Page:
February 9, 2001

PGS president quits
Petroleum Geo-Services ASA today announced the resignation of its President and COO, Bjarte Bruheim.

Chairman and CEO Reidar Michaelsen said, "We remain committed to our strategy and we are determined to increase our focus on operational and financial performance to deliver the results the market expects. Bjarte Bruheim was one of the founders of PGS and a visionary in developing new marine seismic technology. We wish him well for the future."

The executive team of the company will report to Michaelsen until a successor for Bruheim is appointed.

Castor: The unanswered questions
With the final discharge of all cargo from the damaged tanker Castor, and its pending redelivery by the salvors to its owners for repair, a 39 day saga that has involved eight nations and raised serious concerns within the maritime industry has been successfully concluded.

With a 20-meter crack in its deck, the Castor was refused refuge by Morocco, Gibraltar and Spain as it sailed through storms in search of sheltered water in which to offload its 30,000 tons gasoline cargo. The cargo was eventually pumped onto another tanker offshore Malta late on Wednesday.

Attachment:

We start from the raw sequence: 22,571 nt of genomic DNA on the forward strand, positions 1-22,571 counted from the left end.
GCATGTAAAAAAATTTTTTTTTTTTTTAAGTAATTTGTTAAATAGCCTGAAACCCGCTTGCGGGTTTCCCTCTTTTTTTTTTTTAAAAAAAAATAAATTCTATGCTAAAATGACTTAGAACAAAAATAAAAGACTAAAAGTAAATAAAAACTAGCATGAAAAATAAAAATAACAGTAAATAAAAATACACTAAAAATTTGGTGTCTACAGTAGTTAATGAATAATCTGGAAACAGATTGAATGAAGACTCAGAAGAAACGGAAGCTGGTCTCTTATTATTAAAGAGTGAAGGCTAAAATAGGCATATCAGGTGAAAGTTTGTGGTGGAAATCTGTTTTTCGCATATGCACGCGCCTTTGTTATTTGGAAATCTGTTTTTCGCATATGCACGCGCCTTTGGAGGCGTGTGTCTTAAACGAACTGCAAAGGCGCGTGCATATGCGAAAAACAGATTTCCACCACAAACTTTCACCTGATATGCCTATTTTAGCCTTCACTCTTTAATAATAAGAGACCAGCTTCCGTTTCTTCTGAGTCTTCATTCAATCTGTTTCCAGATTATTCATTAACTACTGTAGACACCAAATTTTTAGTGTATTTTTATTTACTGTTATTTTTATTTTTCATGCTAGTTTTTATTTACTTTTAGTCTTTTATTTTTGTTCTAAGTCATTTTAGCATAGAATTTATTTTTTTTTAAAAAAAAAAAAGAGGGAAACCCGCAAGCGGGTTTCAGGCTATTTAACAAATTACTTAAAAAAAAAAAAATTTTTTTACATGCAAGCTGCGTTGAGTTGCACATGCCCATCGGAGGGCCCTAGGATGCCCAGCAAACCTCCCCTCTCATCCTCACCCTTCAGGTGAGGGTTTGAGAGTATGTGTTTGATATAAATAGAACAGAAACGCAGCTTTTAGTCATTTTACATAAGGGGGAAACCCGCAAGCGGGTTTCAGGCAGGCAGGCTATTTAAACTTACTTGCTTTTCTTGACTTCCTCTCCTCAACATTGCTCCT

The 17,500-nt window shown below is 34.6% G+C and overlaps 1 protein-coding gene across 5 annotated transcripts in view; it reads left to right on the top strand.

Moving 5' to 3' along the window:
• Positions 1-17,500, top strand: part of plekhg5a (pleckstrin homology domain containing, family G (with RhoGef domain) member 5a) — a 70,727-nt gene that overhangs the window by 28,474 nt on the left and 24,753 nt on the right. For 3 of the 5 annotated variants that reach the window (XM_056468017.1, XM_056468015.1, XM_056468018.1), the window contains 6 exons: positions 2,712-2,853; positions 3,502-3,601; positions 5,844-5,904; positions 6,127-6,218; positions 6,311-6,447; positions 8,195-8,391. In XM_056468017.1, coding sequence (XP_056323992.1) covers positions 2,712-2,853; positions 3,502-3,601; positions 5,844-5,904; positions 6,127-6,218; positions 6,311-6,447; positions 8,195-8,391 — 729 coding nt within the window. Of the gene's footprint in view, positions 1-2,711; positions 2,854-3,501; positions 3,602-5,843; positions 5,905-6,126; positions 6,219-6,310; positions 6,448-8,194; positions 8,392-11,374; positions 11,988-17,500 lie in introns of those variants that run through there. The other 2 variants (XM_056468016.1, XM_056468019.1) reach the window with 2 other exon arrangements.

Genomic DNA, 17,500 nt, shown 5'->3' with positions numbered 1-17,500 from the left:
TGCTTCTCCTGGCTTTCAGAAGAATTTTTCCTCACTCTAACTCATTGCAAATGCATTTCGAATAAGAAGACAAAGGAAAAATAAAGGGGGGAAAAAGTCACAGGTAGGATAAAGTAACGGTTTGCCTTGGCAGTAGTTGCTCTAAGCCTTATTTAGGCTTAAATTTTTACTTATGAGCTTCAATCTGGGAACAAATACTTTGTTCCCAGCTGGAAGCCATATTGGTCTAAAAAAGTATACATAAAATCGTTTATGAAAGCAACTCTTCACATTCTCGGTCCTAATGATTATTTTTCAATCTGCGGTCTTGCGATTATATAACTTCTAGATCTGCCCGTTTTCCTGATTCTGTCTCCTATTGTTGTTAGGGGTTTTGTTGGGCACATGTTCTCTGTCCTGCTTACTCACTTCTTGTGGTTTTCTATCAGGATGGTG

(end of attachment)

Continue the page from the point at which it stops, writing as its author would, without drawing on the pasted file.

"It is unfortunate that political intervention into what should have been a purely technical challenge, put so many elements at risk," said Nicolas Hondos, chief executive of Athenian Sea Carriers, owners of the Castor.

The unwillingness of Morocco, Spain, Algeria, Gibraltar, Greece, Tunisia and Malta to grant the vessel access to sheltered coastal waters turned the tanker into a pariah, buffeted by gale force winds while waiting sufficiently calm weather to undertake an open water, ship to ship transfer of the cargo.

Many of the coastal states that denied the Castor access to their territorial waters did so from a belief that the vessel posed an unacceptable hazard, either from explosion or cargo spill. Yet independent scientific analysis of both scenarios clearly showed that the risk of an explosion was minimal and that the potential pollution threat was far worse if the vessel was to sink in deep water.

Throughout the salvage operation ABS, the classification society of record for the Castor stressed the difference between a damaged vessel and one that is substandard. "Since suffering the initial heavy weather damage this vessel has been subjected to an extreme Force 12 gale with wave heights in excess of 8 meters without any further deterioration in its structural condition," Robert D. Somerville, President of ABS, emphasized.

"Over the last 39 days it has been towed 1,000 miles across the Mediterranean, remaining intact without losing any cargo or causing any pollution. Only a remarkably robust, well maintained vessel in stout structural condition could withstand such a beating and still deliver its cargo safely," he insisted.

"The facts speak for themselves," said George Tsavliris, a principal in the salvage firm Tsavliris Towage & Salvage. "The allegations regarding the condition of the vessel were completely without foundation."